Vault 12: The Necropolis

Here's where I know my franchise knowledge fails me, since a quick perusal of Nukapedia reveals that Vault 12 only appears in the first game. If you have an opinion on the flavor let me know in the comments, but this card really encapsulates how good Magic, and more specifically Sagas, can tell a story. I think we get the gist: a radiation spill (probably intentional knowing Vault-Tec), leading to residents becoming Feral Ghouls, which then get stronger with all the rads. This looks like one of the finishers for the Mutant Menace precon, because that second and third chapter can end the game in a hurry. It's a little slow, but also very on-theme for the endless assault that is usually associated with Zombies, so look for it those decks too. In fact, if you're running a Zombie-typal list, that precon seems like a pretty good buy.

Wasteland Raider

Lumping all the raiders together in one card is probably the best way to do it, since there are usually a lot of them, represented here by Squad. It might seem like the best Fleshbag Marauder we've seen, but it gets prohibitively expensive rather fast, so you really want to have other creatures of your own to trade up into 4/3s to make this truly effective for that price. A pretty generic card for a pretty generic enemy.

Uncommons & Commons

Bloatfly Swarm

A four mana 5/5 flyer is not a bad place to be, this thing can even do additional damage with the rad counters. It irradiates everyone when the counters are removed, so whoever trades with this in combat might even evoke the ire of your other opponents. Quick rules note: players only get rad counters based on the number of +1/+1 counters that are removed, so don't think you can Blasphemous Act this to give everyone thirteen rads. Unless of course you're in some kind of counters matter deck with ways to add +1/+1 counters like Winding Constrictor and Doubling Season. If that's the case, go nuts!

Butch DeLoria, Tunnel Snake

The 1950's Americana culture represented in the games really shines with Butch here, and he's actually a really neat card. If you were looking for your Snake/Rogue typal commander, here you go. Otherwise I think he fits in to the 99 of either of those decks as a potentially large, hard-to-block threat. He can even give your other creatures an easier way to get through, which those type of decks generally want as well. Not super exciting, but he has some potential.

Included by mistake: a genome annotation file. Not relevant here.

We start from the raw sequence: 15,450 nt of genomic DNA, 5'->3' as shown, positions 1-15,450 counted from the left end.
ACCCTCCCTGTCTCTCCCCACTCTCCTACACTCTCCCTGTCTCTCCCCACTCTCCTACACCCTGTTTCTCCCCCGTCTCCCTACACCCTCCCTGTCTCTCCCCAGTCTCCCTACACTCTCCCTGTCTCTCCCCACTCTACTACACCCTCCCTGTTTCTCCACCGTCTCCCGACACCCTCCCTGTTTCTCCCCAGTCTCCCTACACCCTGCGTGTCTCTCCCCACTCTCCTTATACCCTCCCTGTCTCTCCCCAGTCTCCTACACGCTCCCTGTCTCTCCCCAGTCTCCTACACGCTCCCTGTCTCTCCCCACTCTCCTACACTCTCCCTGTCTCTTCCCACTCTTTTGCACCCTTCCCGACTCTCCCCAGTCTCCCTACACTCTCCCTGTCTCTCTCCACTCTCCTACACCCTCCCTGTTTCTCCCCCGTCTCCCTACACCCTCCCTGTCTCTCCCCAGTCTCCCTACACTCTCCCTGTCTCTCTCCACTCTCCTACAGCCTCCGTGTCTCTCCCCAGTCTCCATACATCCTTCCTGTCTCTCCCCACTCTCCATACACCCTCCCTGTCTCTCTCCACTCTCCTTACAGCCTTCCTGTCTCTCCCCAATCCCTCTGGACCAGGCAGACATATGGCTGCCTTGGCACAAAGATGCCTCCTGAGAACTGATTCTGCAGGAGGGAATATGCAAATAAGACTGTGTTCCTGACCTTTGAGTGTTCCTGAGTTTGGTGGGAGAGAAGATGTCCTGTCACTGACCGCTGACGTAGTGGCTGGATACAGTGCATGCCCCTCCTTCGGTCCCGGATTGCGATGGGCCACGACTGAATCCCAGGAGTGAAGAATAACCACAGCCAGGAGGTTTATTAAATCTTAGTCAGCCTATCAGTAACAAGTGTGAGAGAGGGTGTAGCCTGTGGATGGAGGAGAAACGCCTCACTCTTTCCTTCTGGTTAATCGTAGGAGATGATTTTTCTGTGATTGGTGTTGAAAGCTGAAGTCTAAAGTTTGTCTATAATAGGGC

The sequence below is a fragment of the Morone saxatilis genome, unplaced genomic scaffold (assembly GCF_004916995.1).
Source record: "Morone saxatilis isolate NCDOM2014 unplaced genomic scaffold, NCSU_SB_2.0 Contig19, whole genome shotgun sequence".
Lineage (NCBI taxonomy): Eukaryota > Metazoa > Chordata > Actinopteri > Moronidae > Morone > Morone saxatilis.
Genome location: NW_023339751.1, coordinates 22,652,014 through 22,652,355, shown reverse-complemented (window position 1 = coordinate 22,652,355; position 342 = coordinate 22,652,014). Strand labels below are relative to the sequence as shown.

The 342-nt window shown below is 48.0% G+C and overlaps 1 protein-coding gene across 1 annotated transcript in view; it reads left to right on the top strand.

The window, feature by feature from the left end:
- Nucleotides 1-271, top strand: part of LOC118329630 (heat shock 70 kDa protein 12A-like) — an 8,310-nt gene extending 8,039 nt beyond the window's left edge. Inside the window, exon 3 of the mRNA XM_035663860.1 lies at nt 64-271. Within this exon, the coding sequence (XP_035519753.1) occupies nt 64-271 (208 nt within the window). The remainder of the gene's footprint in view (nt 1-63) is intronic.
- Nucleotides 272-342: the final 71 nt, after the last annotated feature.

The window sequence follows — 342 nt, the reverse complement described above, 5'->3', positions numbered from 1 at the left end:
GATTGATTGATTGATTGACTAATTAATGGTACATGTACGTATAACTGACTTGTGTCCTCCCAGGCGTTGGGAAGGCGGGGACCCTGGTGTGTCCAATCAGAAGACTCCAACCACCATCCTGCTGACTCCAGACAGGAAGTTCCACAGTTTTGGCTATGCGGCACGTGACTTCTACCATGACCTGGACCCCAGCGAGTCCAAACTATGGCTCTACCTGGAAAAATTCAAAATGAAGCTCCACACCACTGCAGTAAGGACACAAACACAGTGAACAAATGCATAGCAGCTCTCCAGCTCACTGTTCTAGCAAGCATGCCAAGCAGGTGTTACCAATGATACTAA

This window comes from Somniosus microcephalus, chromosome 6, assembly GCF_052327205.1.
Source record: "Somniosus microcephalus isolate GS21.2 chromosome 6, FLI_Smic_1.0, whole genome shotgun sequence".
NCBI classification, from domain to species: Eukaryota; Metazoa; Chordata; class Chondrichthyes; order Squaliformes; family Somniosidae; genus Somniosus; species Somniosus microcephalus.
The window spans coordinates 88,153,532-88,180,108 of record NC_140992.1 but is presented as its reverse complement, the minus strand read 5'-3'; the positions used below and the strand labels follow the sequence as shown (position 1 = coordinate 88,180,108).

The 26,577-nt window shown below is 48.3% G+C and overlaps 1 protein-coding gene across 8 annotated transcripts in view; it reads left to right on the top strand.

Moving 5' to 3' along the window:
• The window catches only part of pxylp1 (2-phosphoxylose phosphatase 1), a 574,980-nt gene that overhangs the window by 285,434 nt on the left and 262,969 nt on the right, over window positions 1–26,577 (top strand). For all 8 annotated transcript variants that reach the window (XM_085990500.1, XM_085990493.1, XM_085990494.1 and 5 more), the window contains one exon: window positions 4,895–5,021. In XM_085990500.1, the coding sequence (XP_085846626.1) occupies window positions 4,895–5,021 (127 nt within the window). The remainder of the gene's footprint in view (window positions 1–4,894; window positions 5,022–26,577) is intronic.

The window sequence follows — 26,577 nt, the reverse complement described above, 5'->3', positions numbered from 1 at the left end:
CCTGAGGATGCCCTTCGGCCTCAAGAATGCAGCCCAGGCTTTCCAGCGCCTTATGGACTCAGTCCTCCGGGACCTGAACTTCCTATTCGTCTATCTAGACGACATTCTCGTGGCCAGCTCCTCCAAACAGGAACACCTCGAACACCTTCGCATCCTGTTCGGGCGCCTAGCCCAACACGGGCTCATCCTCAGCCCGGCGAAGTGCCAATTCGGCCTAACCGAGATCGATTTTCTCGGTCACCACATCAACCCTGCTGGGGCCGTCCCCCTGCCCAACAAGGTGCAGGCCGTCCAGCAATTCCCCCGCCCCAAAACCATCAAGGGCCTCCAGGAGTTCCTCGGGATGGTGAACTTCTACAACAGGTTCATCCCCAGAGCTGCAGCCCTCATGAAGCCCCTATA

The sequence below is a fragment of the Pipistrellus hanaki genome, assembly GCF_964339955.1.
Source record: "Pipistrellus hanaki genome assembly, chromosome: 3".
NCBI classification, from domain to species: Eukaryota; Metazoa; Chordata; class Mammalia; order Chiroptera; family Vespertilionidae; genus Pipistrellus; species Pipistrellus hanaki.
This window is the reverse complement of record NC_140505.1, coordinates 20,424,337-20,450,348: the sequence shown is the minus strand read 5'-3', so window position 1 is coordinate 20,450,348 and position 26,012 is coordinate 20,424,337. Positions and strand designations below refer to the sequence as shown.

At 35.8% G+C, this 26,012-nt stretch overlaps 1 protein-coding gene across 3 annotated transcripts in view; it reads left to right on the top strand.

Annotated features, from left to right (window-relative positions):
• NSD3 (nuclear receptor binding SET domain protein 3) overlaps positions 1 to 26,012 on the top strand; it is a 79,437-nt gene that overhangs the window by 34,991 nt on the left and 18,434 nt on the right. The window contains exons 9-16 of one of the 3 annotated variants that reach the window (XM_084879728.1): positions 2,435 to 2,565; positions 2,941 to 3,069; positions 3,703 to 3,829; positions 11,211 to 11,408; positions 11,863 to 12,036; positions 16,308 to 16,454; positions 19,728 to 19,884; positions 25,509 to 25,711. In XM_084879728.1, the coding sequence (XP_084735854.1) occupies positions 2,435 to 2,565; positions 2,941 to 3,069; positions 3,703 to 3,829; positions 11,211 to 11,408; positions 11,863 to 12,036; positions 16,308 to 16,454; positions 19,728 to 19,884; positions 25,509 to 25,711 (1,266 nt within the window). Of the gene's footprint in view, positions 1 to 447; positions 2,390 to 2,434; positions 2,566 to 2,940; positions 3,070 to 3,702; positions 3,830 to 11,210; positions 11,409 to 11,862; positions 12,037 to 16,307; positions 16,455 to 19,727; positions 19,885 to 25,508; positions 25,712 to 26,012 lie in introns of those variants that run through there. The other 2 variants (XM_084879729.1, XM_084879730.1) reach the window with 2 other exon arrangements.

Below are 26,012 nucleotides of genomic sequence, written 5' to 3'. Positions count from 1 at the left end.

Infesting Radroach

Oh look! More irradiated Insects. I like this one better than the Bloatflies, only because of it's last ability that works well with all of the "creature card leaves your graveyard" stuff we've been getting lately. Managing to pump this up turns it into a pretty big threat too, since the opponent that gets hit with this is milling and taking radiation damage too. I think radiation is another great flavor-win for the set, the milling + damage just feels like being irradiated (not that I ever had been, at least not more than normal).

Ruthless Radrat

The final card on our list shows another use of Squadand the fact that it's not a mana payment makes this an interesting one to watch out for. The usual token synergies can be used to amplify the effectiveness of this card, and I think this slams straight into Syr Konrad, the Grim decks for it's ability to drain your opponents on cast and then make a bunch of bodies to drain again

Well, that was a quick one since we're only looking at precons, but I hope you still liked it anyway! If you have any thoughts or comments about the cards, drop them in the comments or hit me up on Twitter. I'm off to fire up Fallout 4 and do what I usually do during my playthroughs: never finish the main story since I'm doing all the side quests!


Brian played Magic intermittently between 2003 and 2017 when he fully embraced his love for Commander. Finding ways to maximize the value of each piece of cardboard in the deck is one of his favorite things to explore, especially if it involves putting lands in the graveyard! Outside of Magic, Brian works as a consultant in the marine industry, turning his passion for boats and ships into a career.